YERRAMSETTY v. DUNKIN' DONUTS NORTHEAST INC et al, No. 2:2018cv00454 - Document 35 (D. Me. 2019)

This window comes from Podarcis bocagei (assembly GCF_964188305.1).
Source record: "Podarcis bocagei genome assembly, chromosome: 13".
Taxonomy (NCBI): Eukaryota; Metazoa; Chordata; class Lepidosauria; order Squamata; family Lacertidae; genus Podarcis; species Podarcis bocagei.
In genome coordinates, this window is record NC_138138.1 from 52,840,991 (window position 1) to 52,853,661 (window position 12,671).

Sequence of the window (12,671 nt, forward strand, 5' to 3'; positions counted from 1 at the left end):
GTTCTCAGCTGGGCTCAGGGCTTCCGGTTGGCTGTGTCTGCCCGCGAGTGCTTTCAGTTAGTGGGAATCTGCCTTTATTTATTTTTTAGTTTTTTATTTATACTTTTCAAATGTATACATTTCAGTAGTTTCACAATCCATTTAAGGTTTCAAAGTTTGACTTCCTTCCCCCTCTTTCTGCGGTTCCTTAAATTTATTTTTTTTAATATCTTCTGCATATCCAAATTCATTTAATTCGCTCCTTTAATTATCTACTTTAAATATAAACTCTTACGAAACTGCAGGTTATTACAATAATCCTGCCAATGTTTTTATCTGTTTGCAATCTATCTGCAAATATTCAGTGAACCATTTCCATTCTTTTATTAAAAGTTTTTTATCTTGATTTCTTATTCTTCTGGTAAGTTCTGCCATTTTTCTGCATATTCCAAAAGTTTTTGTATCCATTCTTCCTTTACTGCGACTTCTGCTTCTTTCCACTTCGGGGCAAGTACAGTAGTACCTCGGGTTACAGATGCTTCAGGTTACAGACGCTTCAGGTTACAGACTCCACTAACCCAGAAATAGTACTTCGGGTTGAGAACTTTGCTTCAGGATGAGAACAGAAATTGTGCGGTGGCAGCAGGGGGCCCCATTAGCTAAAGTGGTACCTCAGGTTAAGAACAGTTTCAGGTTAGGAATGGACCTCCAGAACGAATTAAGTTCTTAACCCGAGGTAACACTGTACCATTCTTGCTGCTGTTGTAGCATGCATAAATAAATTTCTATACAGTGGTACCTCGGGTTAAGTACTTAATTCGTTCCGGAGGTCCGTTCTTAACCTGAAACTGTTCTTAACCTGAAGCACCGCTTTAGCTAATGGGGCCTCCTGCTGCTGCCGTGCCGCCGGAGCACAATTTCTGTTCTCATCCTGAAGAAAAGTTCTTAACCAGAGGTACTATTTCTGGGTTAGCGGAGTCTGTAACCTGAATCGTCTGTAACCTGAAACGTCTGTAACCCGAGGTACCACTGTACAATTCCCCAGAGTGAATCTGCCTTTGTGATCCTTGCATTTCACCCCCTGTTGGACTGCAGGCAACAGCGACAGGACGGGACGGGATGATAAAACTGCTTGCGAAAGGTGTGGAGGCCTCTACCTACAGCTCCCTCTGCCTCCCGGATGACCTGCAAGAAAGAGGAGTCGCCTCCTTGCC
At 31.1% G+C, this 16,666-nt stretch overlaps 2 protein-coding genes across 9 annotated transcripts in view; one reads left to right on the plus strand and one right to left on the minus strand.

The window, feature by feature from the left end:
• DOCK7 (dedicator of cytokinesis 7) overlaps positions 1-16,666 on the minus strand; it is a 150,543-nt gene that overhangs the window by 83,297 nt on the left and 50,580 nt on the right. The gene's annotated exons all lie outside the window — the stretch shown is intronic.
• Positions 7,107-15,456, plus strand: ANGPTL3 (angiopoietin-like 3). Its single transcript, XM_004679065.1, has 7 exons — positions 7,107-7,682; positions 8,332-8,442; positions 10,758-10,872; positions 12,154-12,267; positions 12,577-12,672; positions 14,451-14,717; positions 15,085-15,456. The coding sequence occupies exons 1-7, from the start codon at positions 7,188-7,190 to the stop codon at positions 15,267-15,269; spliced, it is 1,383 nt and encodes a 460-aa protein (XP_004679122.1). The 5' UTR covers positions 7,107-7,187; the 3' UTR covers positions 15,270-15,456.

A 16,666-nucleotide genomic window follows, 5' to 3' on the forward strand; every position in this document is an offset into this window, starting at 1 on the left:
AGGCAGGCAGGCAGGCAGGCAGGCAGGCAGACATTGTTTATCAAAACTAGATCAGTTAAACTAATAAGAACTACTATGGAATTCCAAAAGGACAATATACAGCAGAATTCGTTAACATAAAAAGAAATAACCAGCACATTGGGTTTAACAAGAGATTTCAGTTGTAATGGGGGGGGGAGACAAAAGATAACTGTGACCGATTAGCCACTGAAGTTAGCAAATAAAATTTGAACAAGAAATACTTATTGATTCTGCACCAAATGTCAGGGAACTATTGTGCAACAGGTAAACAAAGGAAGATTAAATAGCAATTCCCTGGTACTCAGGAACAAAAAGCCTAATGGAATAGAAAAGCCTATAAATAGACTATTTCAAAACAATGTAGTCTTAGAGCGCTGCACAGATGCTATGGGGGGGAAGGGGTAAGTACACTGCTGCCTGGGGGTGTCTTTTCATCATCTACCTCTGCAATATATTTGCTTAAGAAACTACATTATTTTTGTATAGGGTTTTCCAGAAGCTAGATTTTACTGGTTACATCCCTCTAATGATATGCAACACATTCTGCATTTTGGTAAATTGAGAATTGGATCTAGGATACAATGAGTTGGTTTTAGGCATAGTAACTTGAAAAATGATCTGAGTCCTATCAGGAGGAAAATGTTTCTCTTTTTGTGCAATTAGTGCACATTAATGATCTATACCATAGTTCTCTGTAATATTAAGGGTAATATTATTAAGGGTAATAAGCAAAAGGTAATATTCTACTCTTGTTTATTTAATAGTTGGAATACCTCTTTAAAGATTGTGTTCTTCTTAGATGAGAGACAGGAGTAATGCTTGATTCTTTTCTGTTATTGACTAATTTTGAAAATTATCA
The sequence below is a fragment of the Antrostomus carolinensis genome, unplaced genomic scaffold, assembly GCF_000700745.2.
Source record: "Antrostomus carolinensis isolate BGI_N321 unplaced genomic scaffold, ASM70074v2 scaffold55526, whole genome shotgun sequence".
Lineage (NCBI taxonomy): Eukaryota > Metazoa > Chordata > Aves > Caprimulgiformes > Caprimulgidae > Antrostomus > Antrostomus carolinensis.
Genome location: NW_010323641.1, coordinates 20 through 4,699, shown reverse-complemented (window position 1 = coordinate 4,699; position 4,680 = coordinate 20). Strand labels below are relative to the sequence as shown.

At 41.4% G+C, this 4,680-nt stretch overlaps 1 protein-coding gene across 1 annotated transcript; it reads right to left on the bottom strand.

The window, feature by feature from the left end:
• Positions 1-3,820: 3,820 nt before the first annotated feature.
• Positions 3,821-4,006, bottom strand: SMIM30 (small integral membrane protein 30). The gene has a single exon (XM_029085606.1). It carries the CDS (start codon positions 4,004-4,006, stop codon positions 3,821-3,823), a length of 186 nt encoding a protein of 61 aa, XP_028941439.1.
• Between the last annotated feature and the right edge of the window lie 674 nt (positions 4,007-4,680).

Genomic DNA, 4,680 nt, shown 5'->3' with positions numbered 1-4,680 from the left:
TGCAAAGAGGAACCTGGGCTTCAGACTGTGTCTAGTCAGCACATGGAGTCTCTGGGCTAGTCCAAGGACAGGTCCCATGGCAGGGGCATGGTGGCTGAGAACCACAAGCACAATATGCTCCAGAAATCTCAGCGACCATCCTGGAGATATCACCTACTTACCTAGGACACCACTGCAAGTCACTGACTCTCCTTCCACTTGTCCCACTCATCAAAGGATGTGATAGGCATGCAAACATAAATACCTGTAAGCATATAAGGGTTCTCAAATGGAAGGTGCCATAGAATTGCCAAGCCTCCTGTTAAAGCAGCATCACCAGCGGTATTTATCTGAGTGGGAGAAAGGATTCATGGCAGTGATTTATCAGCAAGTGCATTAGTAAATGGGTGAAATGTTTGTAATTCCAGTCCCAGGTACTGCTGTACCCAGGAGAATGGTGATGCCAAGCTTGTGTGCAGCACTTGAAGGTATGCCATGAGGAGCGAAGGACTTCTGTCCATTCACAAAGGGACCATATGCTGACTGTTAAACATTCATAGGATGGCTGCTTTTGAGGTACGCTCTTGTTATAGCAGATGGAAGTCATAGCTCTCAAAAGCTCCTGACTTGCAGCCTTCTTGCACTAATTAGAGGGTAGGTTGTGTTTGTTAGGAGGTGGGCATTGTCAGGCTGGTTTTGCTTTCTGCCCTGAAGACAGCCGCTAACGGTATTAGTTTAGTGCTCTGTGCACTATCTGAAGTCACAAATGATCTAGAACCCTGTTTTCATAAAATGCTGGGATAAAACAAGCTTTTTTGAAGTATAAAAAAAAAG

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YERRAMSETTY v. DUNKIN' DONUTS NORTHEAST INC et al Doc. 35 UNITED STATES DISTRICT COURT DISTRICT OF MAINE INDIRA YERRAMSETTY, PLAINTIFF V. DUNKIN’ DONUTS NORTHEAST, INC., ET AL., DEFENDANTS1 ) ) ) ) ) ) ) ) ) ) CIVIL NO. 2:18-CV-454-DBH DECISION AND ORDER ON PLAINTIFF’S MOTION TO CHANGE VENUE AND MOTION TO DISMISS The question here is whether I should grant the plaintiff’s motion to transfer venue out of this forum after the defendants previously won a motion to transfer venue into this forum. I conclude that the answer is no. This case arises out of a 2010 highway accident on interstate I-95 near Saco, Maine. According to the Verified Complaint, a leased truck driven by an employee of the defendant Dunkin’ Donuts Northeast Distribution Center, Inc.’s corporate predecessor (“Dunkin’ Donuts”) rear-ended the plaintiff’s car and caused her severe injuries. (ECF No. 32-2). The plaintiff, who lives in New Jersey, recently consulted (through her parents) her current New Jersey lawyer who also is licensed in New York. He A Magistrate Judge in the District of New Jersey issued an April 20, 2018, order that the parties “meet and confer regarding changing the caption of the case to reflect the correct name for Defendant Dunkin’ Donuts Northeast Distribution Center, Inc., and file a Consent Order amending the caption if appropriate.” (ECF No. 10). The record does not disclose that this ever took place, nor is there a consent order on the docket. 1 says that New Jersey and New York have personal injury statutes of limitations of 2 years and 3 years respectively, and that he was pleasantly surprised to learn that Maine has a 6-year statute of limitations that can be extended in certain cases of disability. Verified Compl. ¶¶ 31-32; Certification of Robert A. Skoblar, Esq. ¶ 8, attached to Pl.’s Mot. (ECF No. 32-2 ). In 2017, the plaintiff filed this lawsuit in federal court in New Jersey against Dunkin’ Donuts’ corporate predecessor, asserting that it was a Delaware corporation with a principal place of business in Massachusetts; against the truck driver, Dennis L. Lillard, who lived in Maine; and against the corporate owner of the truck, Kris Way Truck Leasing, Inc., incorporated and headquartered in Maine. Verified Compl. ¶¶ 3-5. Dunkin’ Donuts and Kris Way2 moved to dismiss the case for lack of improper venue and lack of personal jurisdiction or, alternatively, to transfer venue to the District of Maine. Defs.’ Br. at 3 (ECF No. 11-1)3 The plaintiff opposed the motion and argued: “In the alternative, and for a host of reasons to be set forth, if venue is to be transferred it should be to a Federal District Court in New York and not Maine.” Pl.’s Br. in Opp’n to First Mot. to Dismiss at 1 (ECF No. 15) (emphasis added). The plaintiff also stated: “If the court transfers venue to New York, then the plaintiff would be willing to voluntarily dismiss her case against Kris Way and Mr. Lillard, given Dunkin’ Donuts N.E.[’s] concession that it had full control over the subject The parties have been unable to locate the truck driver. See, e.g., Aff. of Proof of Service at 1 (ECF No. 7). 3 An earlier lawsuit was filed in the Superior Court in New Jersey in 2012 but was dismissed without prejudice in 2013 for lack of jurisdiction, an order later amended to be with prejudice. Defs.’ Opp’n at 2 (ECF No. 33); D. Scott Conchar Certification of Counsel ¶¶ 9, 11 (ECF No. 112). The defendants have not made any argument, including in their Answer’s affirmative defenses, that the state court dismissal has any effect in this court. (ECF No. 20). 2 2 vehicle and that Mr. Lillard was its employee at the time of the accident.” Id. at 6. Nevertheless, the New Jersey federal court transferred the case to the District of Maine, not to any District in New York. But the plaintiff did not give up on her quest for a New York forum. Now in this District, she has dismissed the truck driver, moved to dismiss the Maine corporate defendant Kris Way, and moved to transfer venue for her remaining claim against Dunkin’ Donuts to the Southern or Eastern District of New York (“SDNY” and “EDNY,” respectively) under 28 U.S.C. § 1404(a). Pl.’s Mot. at 1, 3. Although the remaining two defendants are agreeable to dismissal of the Maine corporate defendant, Kris Way, they oppose the motion to transfer. Defs.’ Opp’n at 1-2. I GRANT WITH PREJUDICE the motion to dismiss the defendant Kris Way. ANALYSIS OF THE MOTION TO TRANSFER The relevant venue transfer statute, 28 U.S.C. § 1404(a), provides: For the convenience of parties and witnesses, in the interest of justice, a district court may transfer any civil action to any other district or division where it might have been brought or to any district or division to which all parties have consented. Before Congress amended the statute to add the last phrase regarding all parties’ consent (not applicable here), the United States Supreme Court ruled that a court must assess personal jurisdiction and venue in the proposed transferee district (“where it might have been brought”) as of the time the suit was brought. Hoffman v. Blaski, 363 U.S. 335, 343 (1960). Since then, there has been some debate among lower courts whether that assessment must focus on all the defendants originally named, or only on those defendants remaining in the lawsuit when the motion to transfer is made. 3 In this case, if I assess venue as of the time the suit was filed against all three defendants in the District of New Jersey, then transfer is inappropriate, because the SDNY and EDNY venues were improper as to the Maine driver and the Maine corporate truck owner when the plaintiff filed her federal lawsuit in 2017. But if I assess venue as of now, with the truck driver dismissed, and if I grant the motion to dismiss the corporate truck owner, then federal courts in New York are appropriate for the remaining claim against Dunkin’ Donuts.4 The parties have not cited any First Circuit cases on this issue. Both the Second and Third Circuits allow the assessment to ignore defendants who are no longer parties or who have been severed from the action being transferred. See, e.g., Wyndham Assoc. v. Bintliff, 398 F.2d 614, 619 (2d Cir. 1968); In re Fine Paper Antitrust Litig., 685 F.2d 810, 819 (3rd Cir. 1982).5 I do not determine how the First Circuit would rule, because I conclude for other reasons that the requested transfer is inappropriate. On the other section 1404(a) factors, the plaintiff asserts that transfer is convenient to all her witnesses because they (damage witnesses) are in New Jersey, close to the two New York districts to which she seeks transfer. Pl.’s Mot. at 4. Dunkin’ Donuts does not contest her assertion or assert that it has witnesses in or close to Maine. The plaintiff asserts that the relevant Dunkin’ Donuts entity did business in upstate New York (and that it is licensed and registered to do business there), and Dunkin’ Donuts does not contest that assertion. See Pl.’s Mot. at 3 (ECF No. 32); Defs.’ Opp’n at 4 (ECF No. 33). 5 Some commentators note this development but seem not to comment on it positively or negatively. Charles Alan Wright, Arthur R. Miller, Edward H. Cooper, & Richard D. Freer, Federal Practice and Procedure, 4th ed. § 3845 at 86; Wagstaffe Prac. Guide: Fed. Civil Proc. Before Trial § 12-VII (2018). 4 4 The plaintiff also asserts that the two New York districts are convenient to her as a party and her lawyer, because both she and her lawyer are located in New Jersey and because her lawyer is licensed to and accustomed to practicing in the New York districts. Pl.’s Reply at 2 (ECF No. 34). Dunkin’ Donuts does not contest that assertion or assert that Maine is more convenient to it. So those two section 1404(a) factors support a transfer. But the “interest of justice” factor, a “very important” factor,6 counsels strongly against transfer. First, the plaintiff advanced her New York transfer argument in the District of New Jersey when opposing the defendants’ transfer motion to transfer the case to Maine, and that court implicitly rejected it. It is contrary to the interest of judicial economy to permit a second bite at the apple, causing the court and the lawyers to duplicate time and effort disputing the same issue twice.7 Second, Maine has a substantial interest in a lawsuit involving standards for driving on Maine roads, and Maine substantive law obviously controls liability. The plaintiff asserts that Dunkin’ Donuts cannot successfully contest liability given the police report. But if she is correct, Maine still has an interest in the extent of the remedy for accidents on its highways. And whether she is correct or incorrect on the defendant’s liability, Maine law also controls the Charles Alan Wright, Arthur R. Miller, Edward H. Cooper, & Richard D. Freer, Federal Practice and Procedure, 4th ed. § 3854 at 313. 7 The defendant refers to the plaintiff’s previous loss on this issue in the District of New Jersey. Defs.’ Opp’n at 2. But neither party has addressed the law of the case doctrine. The situation here seems very close to the “second branch” of that doctrine, in which a legal decision made at one stage “binds . . . a successor trial judge who steps in to complete a pending case.” United States v. Moran, 393 F.3d 1, 7 (1st Cir. 2004). This second branch is “prudential” and “flexible,” id., but avoiding it requires a “steep uphill climb,” id. at 8. 6 5 statute of limitations issue and its tolling. 14 M.R.S.A. §§ 752, 853.8 It is true that under choice of law principles, New York can apply Maine law, but this District has greater familiarity with Maine law,9 and New York has no interest in this case. Third, this District has a docket that is far less busy than that of EDNY or SDNY.10 Ultimately, the decision to transfer is a matter of judicial discretion, AstroMed, Inc. v. Nihon Kohden America, Inc., 591 F.3d 1, 12 (1st Cir. 2009), and I conclude that under the circumstances of this case the plaintiff’s motion to transfer should be DENIED. SO ORDERED. DATED THIS 29TH DAY OF JANUARY, 2019 /S/D. BROCK HORNBY D. BROCK HORNBY UNITED STATES DISTRICT JUDGE Section 752 provides that “[a]ll civil actions shall be commenced within 6 years after the cause of action accrues and not afterwards . . . except as otherwise specially provided.” Section 853 provides for tolling in claims involving minors, the mentally ill, and others. 9 See Charles Alan Wright, Arthur R. Miller, Edward H. Cooper, & Richard D. Freer, Federal Practice and Procedure, 4th ed. § 3854 at 353-59 (describing cases treating this as a factor). 10 See Charles Alan Wright, Arthur R. Miller, Edward H. Cooper, & Richard D. Freer, Federal Practice and Procedure, 4th ed. § 3854 at 350-52 (describing cases treating this as a factor). 8 6